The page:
This student written piece of work is one of many that can be found in our GCSE Russia, USSR 1905-1941 section.

Found what you're looking for?

  • Start learning 29% faster today
  • 150,000+ documents available
  • Just £6.99 a month

Not the one? Search for your essay title...
  • Join over 1.2 million students every month
  • Accelerate your learning by 29%
  • Unlimited access from just £6.99 per month

See related essaysSee related essays

Related GCSE Russia, USSR 1905-1941 essays

  1. Why did the Tsarist regime fall in 1917?

    Imagine if the cartoonist who drew source G had had access to source H - they would know that the Tsar was not actually under the influence of Rasputin - as source G would suggest. Source H is a historical account of Rasputin's influence, written after the period it depicts,

  2. Purges and Hysteria in the Soviet Union

    In Norway, Communists demonstrated against Trotsky. In the United States, the Left was stunned. Most of those associated with the Socialist Party denounced the trial, while many if not most Communists believed that bourgeois newspapers and radio stations were distorting the news.

  1. These three sources do not all give the same impression of Stalin. Source A ...

    He's saying how it is disgraceful that men care more for animals than their fellow man, when Stalin was the one who killed tens of millions of people! He is simply trying to make himself look like a caring, kind, moral man by putting everyone else down and portraying man kind to be blood thirsty.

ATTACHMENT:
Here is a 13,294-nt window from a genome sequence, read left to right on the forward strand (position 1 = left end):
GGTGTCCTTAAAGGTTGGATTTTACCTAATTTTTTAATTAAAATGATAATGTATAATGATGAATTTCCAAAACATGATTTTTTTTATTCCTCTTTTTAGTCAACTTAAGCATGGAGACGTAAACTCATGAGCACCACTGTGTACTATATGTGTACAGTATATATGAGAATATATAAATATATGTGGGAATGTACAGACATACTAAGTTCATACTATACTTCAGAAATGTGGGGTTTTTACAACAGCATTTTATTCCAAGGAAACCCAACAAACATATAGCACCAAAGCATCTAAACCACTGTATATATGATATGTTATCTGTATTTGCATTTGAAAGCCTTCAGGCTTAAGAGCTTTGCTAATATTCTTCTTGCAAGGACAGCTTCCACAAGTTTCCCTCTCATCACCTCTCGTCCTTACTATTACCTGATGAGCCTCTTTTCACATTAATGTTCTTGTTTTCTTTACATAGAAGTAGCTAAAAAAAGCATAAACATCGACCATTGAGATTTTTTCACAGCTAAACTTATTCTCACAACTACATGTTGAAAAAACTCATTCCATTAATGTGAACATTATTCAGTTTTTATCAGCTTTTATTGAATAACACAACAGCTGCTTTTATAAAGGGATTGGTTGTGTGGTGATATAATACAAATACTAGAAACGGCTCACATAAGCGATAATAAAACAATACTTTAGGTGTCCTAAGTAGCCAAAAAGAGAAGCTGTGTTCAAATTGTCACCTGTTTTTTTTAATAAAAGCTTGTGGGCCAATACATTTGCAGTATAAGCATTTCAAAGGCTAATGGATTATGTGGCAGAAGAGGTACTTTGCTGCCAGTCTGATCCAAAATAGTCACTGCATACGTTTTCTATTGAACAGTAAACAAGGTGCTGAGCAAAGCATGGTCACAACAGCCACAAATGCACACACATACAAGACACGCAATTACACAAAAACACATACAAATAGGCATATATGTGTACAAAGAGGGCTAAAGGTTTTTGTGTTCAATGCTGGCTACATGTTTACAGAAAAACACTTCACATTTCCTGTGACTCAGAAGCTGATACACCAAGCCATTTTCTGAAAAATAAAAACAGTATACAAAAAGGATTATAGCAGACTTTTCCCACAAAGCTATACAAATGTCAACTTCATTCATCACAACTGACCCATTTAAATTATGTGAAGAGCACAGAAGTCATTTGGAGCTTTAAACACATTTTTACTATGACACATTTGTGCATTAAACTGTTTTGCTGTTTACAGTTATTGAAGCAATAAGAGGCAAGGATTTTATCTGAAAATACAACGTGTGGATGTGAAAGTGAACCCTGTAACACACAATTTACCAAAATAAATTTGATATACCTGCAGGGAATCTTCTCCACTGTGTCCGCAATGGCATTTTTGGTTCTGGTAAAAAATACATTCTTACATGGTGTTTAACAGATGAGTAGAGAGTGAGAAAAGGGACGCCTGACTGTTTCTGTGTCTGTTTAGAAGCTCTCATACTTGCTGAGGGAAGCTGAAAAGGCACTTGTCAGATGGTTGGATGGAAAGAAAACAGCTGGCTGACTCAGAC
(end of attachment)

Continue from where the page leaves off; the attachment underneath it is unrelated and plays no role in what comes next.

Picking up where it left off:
2. 'The Five Year Plans brought glory to Stalin and misery to his people' - ...

    strong opposition from the wealthy five million peasants known as the kulaks as they had the most to lose - two or three horse, several cows and a bigger than average size farm. This is exactly what happened as the kulaks overtly refused to share their resources and outputs which

  1. China 1945-90 - source based questions.

    Although agricultural infrastructure had been improved, actual production was adversely affected, because labor was diverted to steel production and other projects. Economic ministries, which had been seriously affected by the anti-rightist campaign, gave inaccurate reporting and planning, thereby worsening the economic situation.

  2. Stalin Sources Questions

    But in all truth the people whom he expelled were infact the people who helped and supported him the most through the early stages of his leadership. Stalin was not "immersed" in popularity amongst his people but on the other hand he was not despised either.

  1. The blance sheet for russia.

    But above all from the standpoint of the peasantry, formal parliamentary democracy is worse than useless if it does not carry out policies that solve their most pressing needs. Under certain circumstances, the Constituent Assembly could have played a progressive role.

  2. Free essay

    Fall of Tsarist Regime was to be Expected

    However, I agree with this statement to a small extent. The fall of the Tsarist Regime fell partially due to completely unforeseen circumstances like World War 1. During World War 1, over 15 million men left Russia to join the army.

  • Over 160,000 pieces
    of student written work
  • Annotated by
    experienced teachers
  • Ideas and feedback to
    improve your own work